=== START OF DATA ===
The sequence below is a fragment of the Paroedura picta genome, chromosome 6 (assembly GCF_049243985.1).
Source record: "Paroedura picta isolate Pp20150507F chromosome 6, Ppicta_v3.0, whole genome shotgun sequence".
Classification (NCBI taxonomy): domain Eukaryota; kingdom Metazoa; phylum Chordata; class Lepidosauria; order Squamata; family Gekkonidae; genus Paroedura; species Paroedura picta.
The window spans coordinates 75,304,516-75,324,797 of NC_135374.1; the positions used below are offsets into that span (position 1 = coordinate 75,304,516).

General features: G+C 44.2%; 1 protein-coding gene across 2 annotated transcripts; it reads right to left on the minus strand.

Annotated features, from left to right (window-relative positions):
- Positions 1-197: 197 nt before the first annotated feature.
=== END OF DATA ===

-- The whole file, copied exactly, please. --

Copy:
The sequence below is a fragment of the Paroedura picta genome, chromosome 6 (assembly GCF_049243985.1).
Source record: "Paroedura picta isolate Pp20150507F chromosome 6, Ppicta_v3.0, whole genome shotgun sequence".
Classification (NCBI taxonomy): domain Eukaryota; kingdom Metazoa; phylum Chordata; class Lepidosauria; order Squamata; family Gekkonidae; genus Paroedura; species Paroedura picta.
The window spans coordinates 75,304,516-75,324,797 of NC_135374.1; the positions used below are offsets into that span (position 1 = coordinate 75,304,516).

General features: G+C 44.2%; 1 protein-coding gene across 2 annotated transcripts; it reads right to left on the minus strand.

Annotated features, from left to right (window-relative positions):
- Positions 1-197: 197 nt before the first annotated feature.